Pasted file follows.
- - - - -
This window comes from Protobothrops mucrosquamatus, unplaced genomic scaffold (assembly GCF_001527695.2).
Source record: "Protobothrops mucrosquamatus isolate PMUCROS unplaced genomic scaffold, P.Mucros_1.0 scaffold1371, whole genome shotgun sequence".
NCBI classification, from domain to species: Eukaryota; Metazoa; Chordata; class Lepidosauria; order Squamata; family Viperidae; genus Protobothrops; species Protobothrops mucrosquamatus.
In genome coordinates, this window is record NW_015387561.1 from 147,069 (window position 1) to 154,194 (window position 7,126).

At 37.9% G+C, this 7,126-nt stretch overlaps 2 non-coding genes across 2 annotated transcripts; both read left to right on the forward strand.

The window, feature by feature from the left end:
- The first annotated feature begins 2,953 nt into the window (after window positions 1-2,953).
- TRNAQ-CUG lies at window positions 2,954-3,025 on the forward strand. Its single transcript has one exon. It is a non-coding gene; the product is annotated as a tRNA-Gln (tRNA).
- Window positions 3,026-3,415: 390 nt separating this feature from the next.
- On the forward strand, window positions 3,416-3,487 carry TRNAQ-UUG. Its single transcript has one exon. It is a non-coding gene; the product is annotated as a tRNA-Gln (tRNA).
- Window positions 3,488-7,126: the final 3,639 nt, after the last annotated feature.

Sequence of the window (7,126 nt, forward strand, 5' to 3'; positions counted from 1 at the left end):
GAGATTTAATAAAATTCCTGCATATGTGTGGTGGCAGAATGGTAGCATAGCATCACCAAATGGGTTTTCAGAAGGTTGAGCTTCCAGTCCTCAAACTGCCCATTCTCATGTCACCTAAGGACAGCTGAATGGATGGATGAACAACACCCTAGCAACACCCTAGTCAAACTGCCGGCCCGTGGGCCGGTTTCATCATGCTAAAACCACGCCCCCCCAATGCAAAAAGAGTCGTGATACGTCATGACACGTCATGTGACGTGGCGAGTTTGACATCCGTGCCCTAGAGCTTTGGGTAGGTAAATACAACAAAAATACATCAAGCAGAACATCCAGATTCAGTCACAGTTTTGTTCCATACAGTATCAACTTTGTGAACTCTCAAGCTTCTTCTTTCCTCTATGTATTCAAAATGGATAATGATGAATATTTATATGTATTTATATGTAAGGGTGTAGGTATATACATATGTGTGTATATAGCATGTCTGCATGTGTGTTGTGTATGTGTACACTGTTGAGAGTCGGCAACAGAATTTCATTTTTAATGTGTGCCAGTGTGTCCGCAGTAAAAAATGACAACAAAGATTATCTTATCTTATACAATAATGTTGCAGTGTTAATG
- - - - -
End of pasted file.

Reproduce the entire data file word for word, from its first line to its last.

This window comes from Protobothrops mucrosquamatus, unplaced genomic scaffold (assembly GCF_001527695.2).
Source record: "Protobothrops mucrosquamatus isolate PMUCROS unplaced genomic scaffold, P.Mucros_1.0 scaffold1371, whole genome shotgun sequence".
NCBI classification, from domain to species: Eukaryota; Metazoa; Chordata; class Lepidosauria; order Squamata; family Viperidae; genus Protobothrops; species Protobothrops mucrosquamatus.
In genome coordinates, this window is record NW_015387561.1 from 147,069 (window position 1) to 154,194 (window position 7,126).

At 37.9% G+C, this 7,126-nt stretch overlaps 2 non-coding genes across 2 annotated transcripts; both read left to right on the forward strand.

The window, feature by feature from the left end:
- The first annotated feature begins 2,953 nt into the window (after window positions 1-2,953).
- TRNAQ-CUG lies at window positions 2,954-3,025 on the forward strand. Its single transcript has one exon. It is a non-coding gene; the product is annotated as a tRNA-Gln (tRNA).
- Window positions 3,026-3,415: 390 nt separating this feature from the next.
- On the forward strand, window positions 3,416-3,487 carry TRNAQ-UUG. Its single transcript has one exon. It is a non-coding gene; the product is annotated as a tRNA-Gln (tRNA).
- Window positions 3,488-7,126: the final 3,639 nt, after the last annotated feature.

Sequence of the window (7,126 nt, forward strand, 5' to 3'; positions counted from 1 at the left end):
GAGATTTAATAAAATTCCTGCATATGTGTGGTGGCAGAATGGTAGCATAGCATCACCAAATGGGTTTTCAGAAGGTTGAGCTTCCAGTCCTCAAACTGCCCATTCTCATGTCACCTAAGGACAGCTGAATGGATGGATGAACAACACCCTAGCAACACCCTAGTCAAACTGCCGGCCCGTGGGCCGGTTTCATCATGCTAAAACCACGCCCCCCCAATGCAAAAAGAGTCGTGATACGTCATGACACGTCATGTGACGTGGCGAGTTTGACATCCGTGCCCTAGAGCTTTGGGTAGGTAAATACAACAAAAATACATCAAGCAGAACATCCAGATTCAGTCACAGTTTTGTTCCATACAGTATCAACTTTGTGAACTCTCAAGCTTCTTCTTTCCTCTATGTATTCAAAATGGATAATGATGAATATTTATATGTATTTATATGTAAGGGTGTAGGTATATACATATGTGTGTATATAGCATGTCTGCATGTGTGTTGTGTATGTGTACACTGTTGAGAGTCGGCAACAGAATTTCATTTTTAATGTGTGCCAGTGTGTCCGCAGTAAAAAATGACAACAAAGATTATCTTATCTTATACAATAATGTTGCAGTGTTAATG